Dublin coaching guru Mickey Whelan still on the ball

Former selector for Pat Gilroy believes forwards’ work-rate key to current side’s success

 

So, Mickey Whelan turns up at a club match one afternoon. He falls in with a group of Dublin football stalwarts and surveys the field. The action isn’t scintillating – one team better than the other but not making great headway – and at half-time, he sighs that there is a “chasm” between these sides. And off he goes.

His audience nod, unconvinced, but sure enough in the second half, the better team opens up and annihilates their opponents. “You were right, there, Mickey,” they all would have said – except that he was gone.

Just as six years ago, having shown Dublin how it’s done as coach in Pat Gilroy’s restorative management, he was gone as soon as the Sam Maguire was back in Parnell Park.

On Sunday, the foundations he helped to put in place will be tested to see if they can be further built upon with a fifth All-Ireland in seven years – a rate of success unseen in the city since the first decade of the 20th century.

At 78, he can contemplate a life that continues to engage. Four years ago, he suffered the loss of his wife Irene and his old friend Kevin Heffernan within a few weeks of each other and he mentions both in conversation, but he continues to give lectures in DCU, conduct research and keep an eye on all sorts of developments, academic and sporting.

Evangelistic about coaching methods which emphasise play and learning in conditioned matches; without skipping a beat, for example, he demonstrates how to tackle when discussing football defence.

The past 10 years have seen Whelan’s status as one of the country’s foremost coaching gurus confirmed and set in stone. Bringing his club St Vincent’s to an All-Ireland title in 2008 paved the way for a return to involvement with Dublin.

He is reticent about giving his views on the current team, anxious not to be seen to hand out prescriptions to Jim Gavin with his three All-Ireland titles in four years.

When Gilroy took over and they had weathered a fierce beating by Kerry in the 2009 All-Ireland quarter-finals, the rebuilding began. For Whelan it wasn’t rocket science but a reconfiguring of how the team would operate.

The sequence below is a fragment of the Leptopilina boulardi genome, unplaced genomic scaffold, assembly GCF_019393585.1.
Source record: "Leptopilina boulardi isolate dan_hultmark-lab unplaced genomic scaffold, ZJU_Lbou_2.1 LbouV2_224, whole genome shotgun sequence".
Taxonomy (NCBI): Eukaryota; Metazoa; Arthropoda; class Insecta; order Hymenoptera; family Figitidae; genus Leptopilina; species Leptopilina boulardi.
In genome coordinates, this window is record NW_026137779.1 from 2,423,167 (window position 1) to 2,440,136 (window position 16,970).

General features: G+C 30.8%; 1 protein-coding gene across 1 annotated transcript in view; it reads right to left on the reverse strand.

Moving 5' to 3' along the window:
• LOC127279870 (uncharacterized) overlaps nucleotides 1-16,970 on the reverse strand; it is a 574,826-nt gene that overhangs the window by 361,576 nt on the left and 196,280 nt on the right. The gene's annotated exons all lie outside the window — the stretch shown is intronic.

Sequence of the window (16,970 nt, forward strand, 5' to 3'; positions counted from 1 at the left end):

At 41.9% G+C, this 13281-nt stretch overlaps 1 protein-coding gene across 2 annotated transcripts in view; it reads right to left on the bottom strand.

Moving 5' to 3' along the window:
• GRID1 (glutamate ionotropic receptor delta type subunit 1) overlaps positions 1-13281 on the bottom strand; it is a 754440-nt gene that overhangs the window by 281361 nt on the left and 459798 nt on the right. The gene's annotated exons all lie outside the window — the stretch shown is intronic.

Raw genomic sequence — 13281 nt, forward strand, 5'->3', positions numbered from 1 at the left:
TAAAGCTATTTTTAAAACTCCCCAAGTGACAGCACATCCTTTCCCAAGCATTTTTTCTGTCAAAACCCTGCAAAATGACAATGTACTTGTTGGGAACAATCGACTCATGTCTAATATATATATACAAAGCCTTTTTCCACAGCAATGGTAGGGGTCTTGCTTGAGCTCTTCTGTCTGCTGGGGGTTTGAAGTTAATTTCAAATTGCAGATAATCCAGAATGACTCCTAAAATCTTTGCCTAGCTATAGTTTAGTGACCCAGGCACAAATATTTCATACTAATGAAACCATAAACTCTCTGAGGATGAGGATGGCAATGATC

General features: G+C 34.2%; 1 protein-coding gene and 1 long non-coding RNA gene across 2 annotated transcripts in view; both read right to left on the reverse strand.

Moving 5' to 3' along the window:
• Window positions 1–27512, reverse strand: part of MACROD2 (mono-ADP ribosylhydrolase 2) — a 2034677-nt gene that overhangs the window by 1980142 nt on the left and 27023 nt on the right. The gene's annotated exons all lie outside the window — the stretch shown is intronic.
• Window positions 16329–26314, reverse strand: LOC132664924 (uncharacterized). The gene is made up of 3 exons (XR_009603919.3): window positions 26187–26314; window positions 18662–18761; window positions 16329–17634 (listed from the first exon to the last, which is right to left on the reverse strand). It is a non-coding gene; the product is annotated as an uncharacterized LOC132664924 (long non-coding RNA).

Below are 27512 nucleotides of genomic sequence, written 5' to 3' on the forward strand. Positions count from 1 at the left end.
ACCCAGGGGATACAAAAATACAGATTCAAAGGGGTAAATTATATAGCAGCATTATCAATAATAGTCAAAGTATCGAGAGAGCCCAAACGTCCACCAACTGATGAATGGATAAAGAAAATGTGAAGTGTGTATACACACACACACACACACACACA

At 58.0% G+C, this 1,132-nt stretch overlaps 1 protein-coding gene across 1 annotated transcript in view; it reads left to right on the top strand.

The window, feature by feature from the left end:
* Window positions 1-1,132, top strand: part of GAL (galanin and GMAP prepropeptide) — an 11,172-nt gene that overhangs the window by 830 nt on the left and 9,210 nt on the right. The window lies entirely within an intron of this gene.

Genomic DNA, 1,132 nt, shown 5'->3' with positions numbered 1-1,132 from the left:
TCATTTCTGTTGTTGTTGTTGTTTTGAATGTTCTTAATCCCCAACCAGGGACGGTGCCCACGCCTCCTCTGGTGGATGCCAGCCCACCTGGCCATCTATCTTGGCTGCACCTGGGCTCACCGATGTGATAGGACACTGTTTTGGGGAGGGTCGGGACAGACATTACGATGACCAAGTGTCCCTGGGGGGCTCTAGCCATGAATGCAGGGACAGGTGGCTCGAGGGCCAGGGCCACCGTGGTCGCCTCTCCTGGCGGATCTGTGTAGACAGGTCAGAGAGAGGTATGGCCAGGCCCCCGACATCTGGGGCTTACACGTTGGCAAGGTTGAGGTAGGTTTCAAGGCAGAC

“At that stage we had [Bryan] Cullen as a wing half-forward and Paul Flynn, a phenomenal athlete. Cullen never wasted a ball and both of them were good fielders so that gave us an outlet. We worked on defence so that all of our forwards could defend.

“You can see that now. Our forwards defend and not just by running back. They can tackle without conceding many frees and there’s been a lot done on that by Jim Gavin and his management.

“There are three phases of a game: when the opposition has possession, you need to get it back and when you have the ball you need to create scoring chances. There’s a period in between when the ball’s in transition so you have to try to cut that out – not just defence but forwards as well and they’re all doing that.”

He is slightly impatient with the emphasis on defence that is generally attributed to the team with which he worked, always pointing out that a key score in the 2011 All-Ireland final came from man-of-the-match, wing back Kevin Nolan, who hadn’t scored before in championship but who had the football and composure to convert the opportunity created by his overlap.

Soccer influence

For Whelan, there is a strong belief that Dublin play a traditional and distinctive type of football, marrying technique, creativity and a constant work ethic – something he thinks may reflect a soccer influence in the city.

Gavin has always stressed the same theme and mentions Whelan as one of the coaches from whom he learned a lot.

He doesn’t see 2014 as the great epiphany as generally accepted, simply a tweaking of what was already a robust format.

“This Dublin team has met most of the systems. It fell to one of then, against Donegal three years ago, and they simply adjusted it and refined a defensive game with great attacking opportunities.

“There’s no major change. They’re still attacking. They’re still protecting the ball and moving it through. They adjusted and Gavin did this because he wanted to get it done. He could have gone in another direction.

“If an opposing corner back gets the ball he’s not allowed come out 35 or 40 metres and draw a man on to him and then play piggy-in-the-middle. The forward must pressure him and if the corner forward is left behind, the half forward will pick him up and the corner forward has to get out to cover.”

He believes that Dublin have established a platform for sustainable growth. “It’s reached the point where we don’t need a new team; we just need two a year. That was always the case in Kerry.”

He is hopeful about the short term as well as the long-term future.

“In fairness to Gavin and his mentors, they’re all the time coming up with solutions. Each game has to be played on the strengths of the opposition but you have to have a strong philosophy and a way of playing.”

Then, a quick word about the final with a member of staff and a phone call he decides to take, and he is gone. Things to do.

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